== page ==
brands, marketing to right people, differentiate from competitors


How to make a brand appealing to the right people

One of the big issues that seems to affect many brands comes about as a result of their not being properly differentiated from their competitors.

This can lead to a confused brand identity that is crippled by fear of upsetting or putting their potential customers off. And the brand then fails to promote the key messages that would otherwise attract their target market like a magnet.

It might seem odd to suggest that you shouldn’t care about whether you are putting someone off wanting to engage with your business. You might even think that’s crazy!

But, actually, it makes perfect sense. To appeal to one cross-section of people you often need to accept that you’ll be unattractive to others. This is usually inevitable – unless, of course, your aim is to be ‘vanilla’, but the effects of that are often that you stand for nothing so you fall for everything.

Don’t be vanilla.

Know Who You Are

The first thing you need to understand is who you are and the things that are important to you and your brand. You need to know what you’re good at, what area you operate best in and what your strengths are.

After all, you don’t want to end up being the go-to person for something you hate doing!

Know Your Niche

Then you need to identify and know your niche. And there will be a niche. It might not be a big one but it will be there.

Once you’ve found your niche you’ll need to work out what particular parts of it you can target. And that means finding out what you want to own and be known for.

Know Your Ideal Prospects

Identify the people in your niche you want to work with. Are they the up and comers, the established top 5%, or the people that have sat in the middle and are a little lost?

Then consider which cross-section you’re going to market to. Who will be the ones saying “for ‘x’, ‘y’ is the only choice; ‘y’ is who to go to for that”?

Market To Those People And Only Those People

Now, this is where most people fail: they keep it totally vanilla. They don’t want to turn anyone away or upset anyone. They hedge their bets and try and market to everyone.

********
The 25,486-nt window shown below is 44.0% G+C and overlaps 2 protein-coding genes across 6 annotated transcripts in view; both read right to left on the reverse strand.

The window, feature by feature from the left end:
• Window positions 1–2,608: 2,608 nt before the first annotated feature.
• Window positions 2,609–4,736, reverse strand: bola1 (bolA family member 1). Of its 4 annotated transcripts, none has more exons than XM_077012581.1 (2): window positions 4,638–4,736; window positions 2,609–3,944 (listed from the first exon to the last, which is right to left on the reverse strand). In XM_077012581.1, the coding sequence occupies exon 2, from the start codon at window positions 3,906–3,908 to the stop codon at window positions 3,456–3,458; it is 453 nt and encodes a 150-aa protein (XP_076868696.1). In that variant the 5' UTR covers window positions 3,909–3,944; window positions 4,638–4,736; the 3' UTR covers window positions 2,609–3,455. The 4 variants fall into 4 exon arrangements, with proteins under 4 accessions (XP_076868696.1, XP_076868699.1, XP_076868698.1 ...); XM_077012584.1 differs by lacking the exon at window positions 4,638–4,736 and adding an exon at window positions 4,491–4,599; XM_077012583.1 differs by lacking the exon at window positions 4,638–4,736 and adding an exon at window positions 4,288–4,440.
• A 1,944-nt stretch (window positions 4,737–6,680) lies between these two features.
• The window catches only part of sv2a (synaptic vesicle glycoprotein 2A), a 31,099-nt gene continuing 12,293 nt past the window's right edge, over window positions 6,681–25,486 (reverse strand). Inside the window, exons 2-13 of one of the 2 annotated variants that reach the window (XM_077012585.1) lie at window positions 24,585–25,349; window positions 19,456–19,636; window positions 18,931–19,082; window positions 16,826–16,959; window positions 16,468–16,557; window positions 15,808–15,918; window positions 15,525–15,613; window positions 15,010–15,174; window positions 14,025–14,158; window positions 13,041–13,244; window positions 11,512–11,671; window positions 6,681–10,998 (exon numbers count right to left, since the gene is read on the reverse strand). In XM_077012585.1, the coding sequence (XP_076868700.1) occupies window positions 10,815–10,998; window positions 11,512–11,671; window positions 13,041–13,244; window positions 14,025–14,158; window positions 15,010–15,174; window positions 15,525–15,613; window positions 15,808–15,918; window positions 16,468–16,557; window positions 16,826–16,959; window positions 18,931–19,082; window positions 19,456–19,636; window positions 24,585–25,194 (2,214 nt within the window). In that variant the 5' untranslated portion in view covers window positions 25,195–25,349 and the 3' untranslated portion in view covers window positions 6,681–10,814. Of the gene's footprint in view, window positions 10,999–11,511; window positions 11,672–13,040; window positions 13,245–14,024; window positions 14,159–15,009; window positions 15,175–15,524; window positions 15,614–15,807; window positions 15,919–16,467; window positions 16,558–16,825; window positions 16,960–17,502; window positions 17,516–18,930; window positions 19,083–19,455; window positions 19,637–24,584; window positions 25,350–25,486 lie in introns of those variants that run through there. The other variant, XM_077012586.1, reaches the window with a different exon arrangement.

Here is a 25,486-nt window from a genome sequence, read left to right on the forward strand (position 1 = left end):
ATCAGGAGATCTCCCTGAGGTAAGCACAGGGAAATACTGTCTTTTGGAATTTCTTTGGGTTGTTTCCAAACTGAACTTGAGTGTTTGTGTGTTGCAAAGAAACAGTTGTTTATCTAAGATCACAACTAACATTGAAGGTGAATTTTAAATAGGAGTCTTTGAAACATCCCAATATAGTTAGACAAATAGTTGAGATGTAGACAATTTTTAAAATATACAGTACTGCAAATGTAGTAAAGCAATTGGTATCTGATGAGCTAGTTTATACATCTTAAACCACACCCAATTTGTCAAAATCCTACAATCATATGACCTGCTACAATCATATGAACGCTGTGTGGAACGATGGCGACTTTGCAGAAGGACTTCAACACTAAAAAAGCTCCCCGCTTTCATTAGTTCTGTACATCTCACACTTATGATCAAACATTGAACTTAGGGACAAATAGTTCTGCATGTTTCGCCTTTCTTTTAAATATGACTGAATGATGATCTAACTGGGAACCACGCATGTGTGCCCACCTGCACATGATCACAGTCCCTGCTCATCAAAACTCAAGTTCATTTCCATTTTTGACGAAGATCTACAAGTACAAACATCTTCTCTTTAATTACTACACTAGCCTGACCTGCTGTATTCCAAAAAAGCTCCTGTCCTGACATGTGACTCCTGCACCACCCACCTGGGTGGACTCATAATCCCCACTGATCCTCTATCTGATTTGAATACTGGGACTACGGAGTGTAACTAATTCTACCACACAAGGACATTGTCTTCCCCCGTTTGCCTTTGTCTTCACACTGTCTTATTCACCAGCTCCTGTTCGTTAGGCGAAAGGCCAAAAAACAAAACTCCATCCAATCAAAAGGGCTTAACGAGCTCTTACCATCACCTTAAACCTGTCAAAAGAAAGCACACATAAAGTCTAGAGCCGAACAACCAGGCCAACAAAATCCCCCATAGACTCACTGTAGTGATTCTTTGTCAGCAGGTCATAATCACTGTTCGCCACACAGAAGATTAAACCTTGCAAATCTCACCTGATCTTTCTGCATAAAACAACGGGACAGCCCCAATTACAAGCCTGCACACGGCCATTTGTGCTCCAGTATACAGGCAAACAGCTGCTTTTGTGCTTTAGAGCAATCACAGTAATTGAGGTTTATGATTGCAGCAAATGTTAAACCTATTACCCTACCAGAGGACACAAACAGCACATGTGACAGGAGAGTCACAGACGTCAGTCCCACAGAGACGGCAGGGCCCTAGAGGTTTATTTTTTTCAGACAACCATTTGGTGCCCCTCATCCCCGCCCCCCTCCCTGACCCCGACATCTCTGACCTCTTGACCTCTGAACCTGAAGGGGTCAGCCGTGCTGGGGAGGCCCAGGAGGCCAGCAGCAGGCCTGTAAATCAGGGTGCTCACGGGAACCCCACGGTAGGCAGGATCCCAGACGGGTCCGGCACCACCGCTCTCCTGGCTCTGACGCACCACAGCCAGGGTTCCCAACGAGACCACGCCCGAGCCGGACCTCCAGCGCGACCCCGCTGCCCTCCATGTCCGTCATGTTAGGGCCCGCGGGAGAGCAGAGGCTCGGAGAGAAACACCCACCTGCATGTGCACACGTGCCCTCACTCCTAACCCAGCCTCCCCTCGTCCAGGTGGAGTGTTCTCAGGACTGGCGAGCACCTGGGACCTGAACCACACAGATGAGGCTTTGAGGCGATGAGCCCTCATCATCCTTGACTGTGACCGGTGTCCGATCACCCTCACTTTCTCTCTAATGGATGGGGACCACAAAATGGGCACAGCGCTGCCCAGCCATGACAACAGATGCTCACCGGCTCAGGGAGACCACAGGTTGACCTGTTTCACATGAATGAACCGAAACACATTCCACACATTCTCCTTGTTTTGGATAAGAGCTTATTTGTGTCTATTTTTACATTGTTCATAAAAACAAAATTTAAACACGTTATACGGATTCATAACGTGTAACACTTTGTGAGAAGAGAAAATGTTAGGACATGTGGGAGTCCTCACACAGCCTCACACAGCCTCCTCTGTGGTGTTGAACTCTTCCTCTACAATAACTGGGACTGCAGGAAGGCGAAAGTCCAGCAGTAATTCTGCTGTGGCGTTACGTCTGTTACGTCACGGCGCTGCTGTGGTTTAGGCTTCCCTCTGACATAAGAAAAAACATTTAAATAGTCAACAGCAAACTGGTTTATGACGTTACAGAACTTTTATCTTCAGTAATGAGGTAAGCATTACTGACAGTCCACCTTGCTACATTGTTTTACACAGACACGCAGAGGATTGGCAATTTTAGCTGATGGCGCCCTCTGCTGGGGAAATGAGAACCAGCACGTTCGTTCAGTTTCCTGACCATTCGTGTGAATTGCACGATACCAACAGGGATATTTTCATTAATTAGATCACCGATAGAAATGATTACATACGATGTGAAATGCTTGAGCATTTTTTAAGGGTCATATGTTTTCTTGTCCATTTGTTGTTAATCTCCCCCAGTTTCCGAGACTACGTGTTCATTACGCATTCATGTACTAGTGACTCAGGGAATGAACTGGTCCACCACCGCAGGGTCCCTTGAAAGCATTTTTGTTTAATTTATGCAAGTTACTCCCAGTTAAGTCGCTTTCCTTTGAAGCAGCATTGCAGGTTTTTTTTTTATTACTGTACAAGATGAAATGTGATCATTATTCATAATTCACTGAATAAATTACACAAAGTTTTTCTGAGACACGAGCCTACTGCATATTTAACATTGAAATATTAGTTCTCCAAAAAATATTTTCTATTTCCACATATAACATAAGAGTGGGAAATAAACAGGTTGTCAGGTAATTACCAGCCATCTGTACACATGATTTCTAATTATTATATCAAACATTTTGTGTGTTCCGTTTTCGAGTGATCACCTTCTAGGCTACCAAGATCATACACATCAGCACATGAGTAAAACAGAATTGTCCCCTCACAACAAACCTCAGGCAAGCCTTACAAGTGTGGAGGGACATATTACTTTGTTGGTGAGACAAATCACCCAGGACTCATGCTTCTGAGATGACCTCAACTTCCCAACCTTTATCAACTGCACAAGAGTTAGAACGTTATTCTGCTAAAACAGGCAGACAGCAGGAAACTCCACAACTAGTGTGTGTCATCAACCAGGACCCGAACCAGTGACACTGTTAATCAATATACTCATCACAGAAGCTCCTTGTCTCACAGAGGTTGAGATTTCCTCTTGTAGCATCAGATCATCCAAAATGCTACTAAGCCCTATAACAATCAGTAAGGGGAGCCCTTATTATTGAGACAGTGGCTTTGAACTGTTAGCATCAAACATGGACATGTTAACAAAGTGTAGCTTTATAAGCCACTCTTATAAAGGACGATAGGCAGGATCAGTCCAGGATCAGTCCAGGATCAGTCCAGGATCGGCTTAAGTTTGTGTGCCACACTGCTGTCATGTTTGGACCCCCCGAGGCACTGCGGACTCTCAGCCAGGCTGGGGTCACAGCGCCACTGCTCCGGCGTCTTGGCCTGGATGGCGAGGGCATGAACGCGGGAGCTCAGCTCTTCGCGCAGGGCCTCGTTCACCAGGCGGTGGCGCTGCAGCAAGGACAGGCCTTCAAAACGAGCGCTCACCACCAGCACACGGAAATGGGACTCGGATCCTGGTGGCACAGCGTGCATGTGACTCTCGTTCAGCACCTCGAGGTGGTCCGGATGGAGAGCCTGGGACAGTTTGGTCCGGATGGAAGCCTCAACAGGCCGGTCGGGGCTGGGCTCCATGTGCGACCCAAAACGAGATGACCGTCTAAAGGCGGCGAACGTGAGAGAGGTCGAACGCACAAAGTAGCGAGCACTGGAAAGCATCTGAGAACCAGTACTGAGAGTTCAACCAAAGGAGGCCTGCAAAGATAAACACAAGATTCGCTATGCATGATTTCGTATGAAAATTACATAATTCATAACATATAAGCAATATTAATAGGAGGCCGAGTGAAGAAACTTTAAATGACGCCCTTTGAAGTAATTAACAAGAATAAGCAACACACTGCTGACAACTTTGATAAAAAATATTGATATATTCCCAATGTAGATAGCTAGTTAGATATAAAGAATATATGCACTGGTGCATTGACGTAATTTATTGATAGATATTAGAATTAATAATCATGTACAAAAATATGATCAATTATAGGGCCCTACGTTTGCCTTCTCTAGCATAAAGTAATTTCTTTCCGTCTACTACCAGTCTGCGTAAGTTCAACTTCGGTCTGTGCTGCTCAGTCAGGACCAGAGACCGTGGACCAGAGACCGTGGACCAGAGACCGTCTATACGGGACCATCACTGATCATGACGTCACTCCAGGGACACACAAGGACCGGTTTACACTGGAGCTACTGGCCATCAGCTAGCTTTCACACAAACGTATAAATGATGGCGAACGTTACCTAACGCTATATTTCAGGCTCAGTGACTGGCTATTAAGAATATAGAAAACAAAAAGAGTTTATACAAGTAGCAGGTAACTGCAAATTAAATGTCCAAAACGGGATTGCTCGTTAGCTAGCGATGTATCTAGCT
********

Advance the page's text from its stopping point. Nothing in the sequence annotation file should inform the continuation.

The problem is that by doing this they miss the biggest chance to make a stand for their target market.

You know who you are, what you do. You also know who your target market comprises, who they are, what they are trying to do and how they are going about it. Publicising this will be seen as much more attractive than moving to the middle ground and trying to appeal to everyone equally.

Why It Works

People deal with people. People like people that match their perceived image of themselves. How many times have you wanted to do business with someone you thought was a total plonker?

I guarantee that you will never use such a person unless it’s not your decision, unless they are the only choice and you can’t not use them.


Final Thoughts

It might seem as though this creates a false economy since, perhaps obviously, it means selling to less people, right? Wrong. It means you end up selling to fewer of the wrong people.

(This isn’t to say that every business will be ideal, since there will always be the odd one that slips through the net. The key is having the relevant steps and processes in place to deal with them quickly.)

The main thing to remember is this.

The more you are who you are and the more you express that and make that manifest throughout your brand, the more of the right people will seek you out; at the same time, you will naturally repel the wrong people.

On top of that you have less churn, your team is happier and so are your clients. Everybody wins.

Ben Norman has been involved in the UK SME market for over 12 years, working mainly with challenger brands looking to increase their market share.

Ben is the CEO and founder of Koozai, a leading digital marketing agency based in the UK. He is also the author of three marketing books, which have sold more than 50,000 copies worldwide, and has been featured in various media publications, including the BBC and Sky News.